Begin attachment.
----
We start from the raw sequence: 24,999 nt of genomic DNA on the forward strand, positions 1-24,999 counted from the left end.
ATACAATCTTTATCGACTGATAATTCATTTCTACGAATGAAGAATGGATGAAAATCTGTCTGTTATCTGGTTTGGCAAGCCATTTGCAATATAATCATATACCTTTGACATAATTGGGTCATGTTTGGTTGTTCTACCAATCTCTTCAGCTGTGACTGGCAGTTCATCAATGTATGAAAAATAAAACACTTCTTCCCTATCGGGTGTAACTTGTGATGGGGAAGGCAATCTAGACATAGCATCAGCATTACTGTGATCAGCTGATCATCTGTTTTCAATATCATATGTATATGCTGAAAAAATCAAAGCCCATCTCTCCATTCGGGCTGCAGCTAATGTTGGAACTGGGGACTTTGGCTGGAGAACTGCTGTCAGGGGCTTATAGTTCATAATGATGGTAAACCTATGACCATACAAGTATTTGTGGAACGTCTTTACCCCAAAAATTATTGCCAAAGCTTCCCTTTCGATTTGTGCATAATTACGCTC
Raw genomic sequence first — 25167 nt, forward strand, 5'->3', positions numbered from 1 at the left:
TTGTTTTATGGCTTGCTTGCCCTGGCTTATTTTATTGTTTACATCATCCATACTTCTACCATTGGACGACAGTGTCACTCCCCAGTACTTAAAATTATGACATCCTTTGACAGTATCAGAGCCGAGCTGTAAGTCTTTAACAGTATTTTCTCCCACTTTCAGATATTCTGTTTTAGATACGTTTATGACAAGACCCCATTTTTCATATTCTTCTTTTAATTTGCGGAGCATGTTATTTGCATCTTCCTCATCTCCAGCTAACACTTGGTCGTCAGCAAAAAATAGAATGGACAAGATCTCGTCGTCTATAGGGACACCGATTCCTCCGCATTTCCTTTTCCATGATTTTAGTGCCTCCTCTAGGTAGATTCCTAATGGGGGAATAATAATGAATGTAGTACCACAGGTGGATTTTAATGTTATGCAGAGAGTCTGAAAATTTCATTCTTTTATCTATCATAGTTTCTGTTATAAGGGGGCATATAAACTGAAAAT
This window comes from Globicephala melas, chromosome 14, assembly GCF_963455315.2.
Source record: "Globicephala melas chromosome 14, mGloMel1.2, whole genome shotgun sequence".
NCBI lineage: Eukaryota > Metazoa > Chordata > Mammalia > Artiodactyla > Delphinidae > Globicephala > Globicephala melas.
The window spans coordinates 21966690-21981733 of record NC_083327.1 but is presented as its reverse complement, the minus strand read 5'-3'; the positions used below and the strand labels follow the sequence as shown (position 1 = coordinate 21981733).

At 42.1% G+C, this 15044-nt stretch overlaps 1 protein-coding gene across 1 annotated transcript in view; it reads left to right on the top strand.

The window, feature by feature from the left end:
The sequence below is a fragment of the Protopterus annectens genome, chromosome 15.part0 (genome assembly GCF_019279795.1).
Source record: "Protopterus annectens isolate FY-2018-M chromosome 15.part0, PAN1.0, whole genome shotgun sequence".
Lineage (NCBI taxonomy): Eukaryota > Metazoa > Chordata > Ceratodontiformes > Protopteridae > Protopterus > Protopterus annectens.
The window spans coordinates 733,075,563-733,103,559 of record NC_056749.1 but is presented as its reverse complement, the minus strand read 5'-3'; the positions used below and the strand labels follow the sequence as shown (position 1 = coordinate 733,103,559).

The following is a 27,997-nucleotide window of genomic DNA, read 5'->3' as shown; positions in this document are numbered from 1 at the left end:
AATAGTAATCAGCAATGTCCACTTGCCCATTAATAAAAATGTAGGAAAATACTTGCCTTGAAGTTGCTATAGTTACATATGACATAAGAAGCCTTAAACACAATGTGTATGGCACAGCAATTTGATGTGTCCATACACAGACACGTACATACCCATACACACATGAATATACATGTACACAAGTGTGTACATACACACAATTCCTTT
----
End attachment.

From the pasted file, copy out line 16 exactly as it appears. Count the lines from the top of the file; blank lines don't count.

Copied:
AATAGTAATCAGCAATGTCCACTTGCCCATTAATAAAAATGTAGGAAAATACTTGCCTTGAAGTTGCTATAGTTACATATGACATAAGAAGCCTTAAACACAATGTGTATGGCACAGCAATTTGATGTGTCCATACACAGACACGTACATACCCATACACACATGAATATACATGTACACAAGTGTGTACATACACACAATTCCTTT